On his HBR.org blog, Tony Schwartz explores leadership greatness, and discovers it's more complicated than it might seem.
He observes: "Many companies now build leadership programmes around developing 'competencies', a list of core qualities they expect all their leaders to embody. It's one size fits all, and the aim is to help people get up to speed wherever they fall short."
But this vastly oversimplifies the challenge of greatness in a climate of "relentlessly increasing complexity". And Schwartz adds that "trying to build one's unique strengths turns out to be just as limited as single-mindedly seeking to overcome liabilities".
The author says he has a "wise mentor" who can alternate between being extremely tough one moment to very gentle the next.
"Neither would be sufficient by itself," he says. "It's his ability to move between these opposite qualities, depending on the circumstances, that serves me so well."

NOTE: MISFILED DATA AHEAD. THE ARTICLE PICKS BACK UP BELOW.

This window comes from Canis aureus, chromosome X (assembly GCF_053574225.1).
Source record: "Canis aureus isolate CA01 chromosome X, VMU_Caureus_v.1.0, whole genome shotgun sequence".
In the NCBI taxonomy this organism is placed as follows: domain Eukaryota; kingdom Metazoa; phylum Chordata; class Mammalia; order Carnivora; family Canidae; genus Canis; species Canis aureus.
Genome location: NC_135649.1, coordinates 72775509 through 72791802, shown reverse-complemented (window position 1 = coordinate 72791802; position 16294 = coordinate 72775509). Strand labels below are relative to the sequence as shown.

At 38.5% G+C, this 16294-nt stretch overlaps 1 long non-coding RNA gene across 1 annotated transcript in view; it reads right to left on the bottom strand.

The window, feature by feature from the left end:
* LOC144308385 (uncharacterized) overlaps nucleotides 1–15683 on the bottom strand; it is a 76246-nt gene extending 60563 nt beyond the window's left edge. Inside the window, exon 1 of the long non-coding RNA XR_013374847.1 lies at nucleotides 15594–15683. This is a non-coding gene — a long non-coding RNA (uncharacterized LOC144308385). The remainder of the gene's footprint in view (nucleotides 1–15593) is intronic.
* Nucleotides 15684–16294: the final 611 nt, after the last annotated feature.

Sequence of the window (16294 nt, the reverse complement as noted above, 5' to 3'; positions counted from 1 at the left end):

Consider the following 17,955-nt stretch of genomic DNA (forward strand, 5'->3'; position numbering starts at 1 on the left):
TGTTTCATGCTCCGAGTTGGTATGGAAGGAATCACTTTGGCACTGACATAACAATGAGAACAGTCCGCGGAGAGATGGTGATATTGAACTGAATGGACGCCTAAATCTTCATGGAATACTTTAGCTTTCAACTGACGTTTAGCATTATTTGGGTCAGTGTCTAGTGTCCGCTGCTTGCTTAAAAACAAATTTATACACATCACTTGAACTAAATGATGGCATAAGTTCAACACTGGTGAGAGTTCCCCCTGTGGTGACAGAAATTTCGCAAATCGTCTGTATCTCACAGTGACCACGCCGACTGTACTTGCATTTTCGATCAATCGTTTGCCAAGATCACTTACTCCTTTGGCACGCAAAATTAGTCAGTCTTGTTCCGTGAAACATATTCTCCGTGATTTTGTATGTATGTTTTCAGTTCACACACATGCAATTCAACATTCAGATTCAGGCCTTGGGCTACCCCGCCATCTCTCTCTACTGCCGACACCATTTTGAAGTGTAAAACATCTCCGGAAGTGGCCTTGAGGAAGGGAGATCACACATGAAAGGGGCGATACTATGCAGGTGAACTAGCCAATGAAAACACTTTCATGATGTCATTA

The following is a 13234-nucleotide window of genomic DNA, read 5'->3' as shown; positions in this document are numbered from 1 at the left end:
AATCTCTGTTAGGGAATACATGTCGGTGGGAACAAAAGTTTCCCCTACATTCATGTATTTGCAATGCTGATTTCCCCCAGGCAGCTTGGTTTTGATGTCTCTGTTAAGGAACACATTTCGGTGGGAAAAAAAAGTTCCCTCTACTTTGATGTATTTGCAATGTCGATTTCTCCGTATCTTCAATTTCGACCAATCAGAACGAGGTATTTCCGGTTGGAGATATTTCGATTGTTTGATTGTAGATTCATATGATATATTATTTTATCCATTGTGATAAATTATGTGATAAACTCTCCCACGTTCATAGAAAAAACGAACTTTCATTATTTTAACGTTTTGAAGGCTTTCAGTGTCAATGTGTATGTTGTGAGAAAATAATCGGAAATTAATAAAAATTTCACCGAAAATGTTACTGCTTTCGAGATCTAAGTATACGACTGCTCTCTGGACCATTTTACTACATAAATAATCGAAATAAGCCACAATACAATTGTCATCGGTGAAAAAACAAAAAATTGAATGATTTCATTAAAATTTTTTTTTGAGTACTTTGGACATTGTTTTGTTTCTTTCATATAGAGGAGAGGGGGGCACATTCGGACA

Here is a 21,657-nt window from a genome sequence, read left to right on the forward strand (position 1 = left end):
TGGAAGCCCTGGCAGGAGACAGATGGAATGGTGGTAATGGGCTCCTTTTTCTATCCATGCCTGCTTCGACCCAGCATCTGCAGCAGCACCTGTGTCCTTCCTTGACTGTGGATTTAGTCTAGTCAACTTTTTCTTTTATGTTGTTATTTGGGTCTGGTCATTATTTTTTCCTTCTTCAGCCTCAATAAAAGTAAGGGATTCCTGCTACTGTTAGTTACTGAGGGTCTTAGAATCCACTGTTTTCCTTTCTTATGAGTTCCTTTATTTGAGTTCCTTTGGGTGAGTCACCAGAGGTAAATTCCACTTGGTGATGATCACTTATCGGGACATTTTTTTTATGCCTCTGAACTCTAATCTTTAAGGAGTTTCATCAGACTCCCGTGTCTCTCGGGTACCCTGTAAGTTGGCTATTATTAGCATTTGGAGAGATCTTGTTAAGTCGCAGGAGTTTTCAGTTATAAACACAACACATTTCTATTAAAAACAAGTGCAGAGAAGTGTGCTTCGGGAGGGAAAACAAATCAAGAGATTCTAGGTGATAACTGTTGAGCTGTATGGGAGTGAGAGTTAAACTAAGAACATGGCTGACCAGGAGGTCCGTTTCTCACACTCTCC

Schwartz concludes: "The less compelled we feel to defend who we are, the more energy we have to invest in becoming the best version of ourselves.
"Greatness demands both decisiveness and flexibility, courage and prudence, strength and vulnerability, action and introspection. The true measure of greatness is our capacity to navigate between our opposites with agility and grace – to accept ourselves exactly as we are, but never to stop trying to get better."